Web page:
Taking a shower is a refreshing way to start the day, but much of the energy used to heat the water is wasted as the warm water flows off of you and down the drain. Recirculating showers seem like a great idea. They take the waste water from the bottom of the shower and shoot it back onto the top of you. They been attempted before, but always suffer from one problem: who wants to shower in their own filth? Popular Science has more on an invention that might just solve this problem.
In 2004, Peter Brewin, an industrial-design student at the Royal College of Art in London, set about creating a more efficient shower that doesn’t require lower pressure. It couldn’t just capture and recirculate the water; most countries require shower water to meet potable-water standards. So instead he designed a miniature treatment plant that continuously captures, cleans, and recirculates 70 percent of the water used during a shower. Even with the energy the system consumes, it still uses 40 to 70 percent less power because the system doesn’t have to heat as much water. Over the course of a year, a typical household would use 20,000 to 32,000 fewer gallons of water with Brewin’s system. That, in turn, would save a local treatment plant upward of 200 kilowatt-hours of energy.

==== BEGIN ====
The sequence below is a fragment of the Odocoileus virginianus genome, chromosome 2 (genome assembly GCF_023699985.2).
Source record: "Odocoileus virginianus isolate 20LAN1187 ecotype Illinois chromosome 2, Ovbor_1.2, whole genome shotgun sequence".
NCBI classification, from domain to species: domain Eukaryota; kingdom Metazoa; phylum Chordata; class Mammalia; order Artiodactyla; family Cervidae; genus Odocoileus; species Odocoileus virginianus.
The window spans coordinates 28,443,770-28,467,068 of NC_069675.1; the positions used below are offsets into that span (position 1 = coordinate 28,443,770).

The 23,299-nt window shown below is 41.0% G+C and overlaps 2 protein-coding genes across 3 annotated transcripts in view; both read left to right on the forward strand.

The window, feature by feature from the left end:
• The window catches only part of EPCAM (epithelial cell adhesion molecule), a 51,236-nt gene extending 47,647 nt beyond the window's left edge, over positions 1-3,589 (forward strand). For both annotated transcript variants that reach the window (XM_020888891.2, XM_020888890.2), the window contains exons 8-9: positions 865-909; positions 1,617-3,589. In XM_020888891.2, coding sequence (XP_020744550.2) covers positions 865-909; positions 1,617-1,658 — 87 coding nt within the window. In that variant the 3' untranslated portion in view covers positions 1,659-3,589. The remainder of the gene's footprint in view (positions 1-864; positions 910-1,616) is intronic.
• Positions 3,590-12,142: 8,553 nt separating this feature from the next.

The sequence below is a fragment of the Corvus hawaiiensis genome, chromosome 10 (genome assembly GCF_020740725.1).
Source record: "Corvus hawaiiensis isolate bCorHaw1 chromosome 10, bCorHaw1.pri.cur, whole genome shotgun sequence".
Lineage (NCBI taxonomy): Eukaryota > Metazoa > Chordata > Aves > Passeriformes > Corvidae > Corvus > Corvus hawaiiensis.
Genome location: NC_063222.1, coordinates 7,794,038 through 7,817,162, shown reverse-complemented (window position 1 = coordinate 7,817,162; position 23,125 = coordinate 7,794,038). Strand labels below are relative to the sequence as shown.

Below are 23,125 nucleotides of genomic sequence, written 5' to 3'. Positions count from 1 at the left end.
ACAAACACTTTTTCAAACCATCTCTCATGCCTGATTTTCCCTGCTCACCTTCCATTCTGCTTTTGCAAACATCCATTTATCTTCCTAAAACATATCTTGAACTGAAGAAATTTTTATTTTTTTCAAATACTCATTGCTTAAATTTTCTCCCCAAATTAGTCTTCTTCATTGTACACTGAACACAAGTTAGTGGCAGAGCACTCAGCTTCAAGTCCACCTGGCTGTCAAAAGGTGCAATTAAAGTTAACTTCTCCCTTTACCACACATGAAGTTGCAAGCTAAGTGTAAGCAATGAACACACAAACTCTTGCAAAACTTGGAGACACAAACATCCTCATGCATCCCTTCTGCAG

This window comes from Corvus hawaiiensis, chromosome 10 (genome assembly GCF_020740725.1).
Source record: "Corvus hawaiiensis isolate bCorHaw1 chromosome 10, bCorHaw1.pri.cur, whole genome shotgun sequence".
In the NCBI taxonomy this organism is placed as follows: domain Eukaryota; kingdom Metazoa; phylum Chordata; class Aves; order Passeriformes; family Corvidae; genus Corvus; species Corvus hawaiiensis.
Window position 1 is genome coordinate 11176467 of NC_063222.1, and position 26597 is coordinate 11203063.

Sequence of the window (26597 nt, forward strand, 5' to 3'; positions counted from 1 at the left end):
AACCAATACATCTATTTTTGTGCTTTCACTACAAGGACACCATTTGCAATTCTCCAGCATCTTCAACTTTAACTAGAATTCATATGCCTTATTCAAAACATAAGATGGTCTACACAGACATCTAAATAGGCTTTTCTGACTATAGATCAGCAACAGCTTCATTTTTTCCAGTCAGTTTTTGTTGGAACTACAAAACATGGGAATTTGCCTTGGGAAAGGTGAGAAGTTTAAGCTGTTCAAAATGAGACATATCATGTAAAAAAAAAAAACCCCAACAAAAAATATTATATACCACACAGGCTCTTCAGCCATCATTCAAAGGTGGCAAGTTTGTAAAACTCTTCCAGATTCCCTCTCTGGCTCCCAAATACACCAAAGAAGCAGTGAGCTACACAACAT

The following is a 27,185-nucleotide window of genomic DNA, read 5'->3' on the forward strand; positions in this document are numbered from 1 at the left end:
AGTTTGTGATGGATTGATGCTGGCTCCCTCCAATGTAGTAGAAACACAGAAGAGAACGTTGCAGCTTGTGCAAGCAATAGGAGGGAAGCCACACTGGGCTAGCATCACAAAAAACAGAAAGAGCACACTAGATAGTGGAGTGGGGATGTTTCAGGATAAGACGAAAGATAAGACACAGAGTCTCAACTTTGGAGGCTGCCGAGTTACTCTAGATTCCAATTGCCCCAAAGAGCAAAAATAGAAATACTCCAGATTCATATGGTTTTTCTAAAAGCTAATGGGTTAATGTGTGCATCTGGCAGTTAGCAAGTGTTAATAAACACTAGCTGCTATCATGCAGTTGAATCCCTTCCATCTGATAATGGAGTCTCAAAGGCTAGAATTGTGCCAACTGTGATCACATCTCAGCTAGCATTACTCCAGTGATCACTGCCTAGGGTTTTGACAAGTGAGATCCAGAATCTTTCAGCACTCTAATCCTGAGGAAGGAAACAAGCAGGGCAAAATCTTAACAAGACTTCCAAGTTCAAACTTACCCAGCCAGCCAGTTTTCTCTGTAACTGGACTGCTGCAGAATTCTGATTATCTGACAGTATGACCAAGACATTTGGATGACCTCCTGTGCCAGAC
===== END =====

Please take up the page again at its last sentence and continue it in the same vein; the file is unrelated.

Because other water-treatment processes are too slow for real-time recirculation, Brewin decided to use pasteurization, the quick heating and cooling method for purifying milk. Shower water is already about 106°F when it hits the drain. A heat exchanger and a small electric heater raise the temperature the extra 56 degrees needed to reach the pasteurization point of 162°. To filter out dirt particles, Brewin constructed a funnel that spins the water that flows into it. Centrifugal force flings the heavy undissolved particles to the edges, where they are washed down the drain.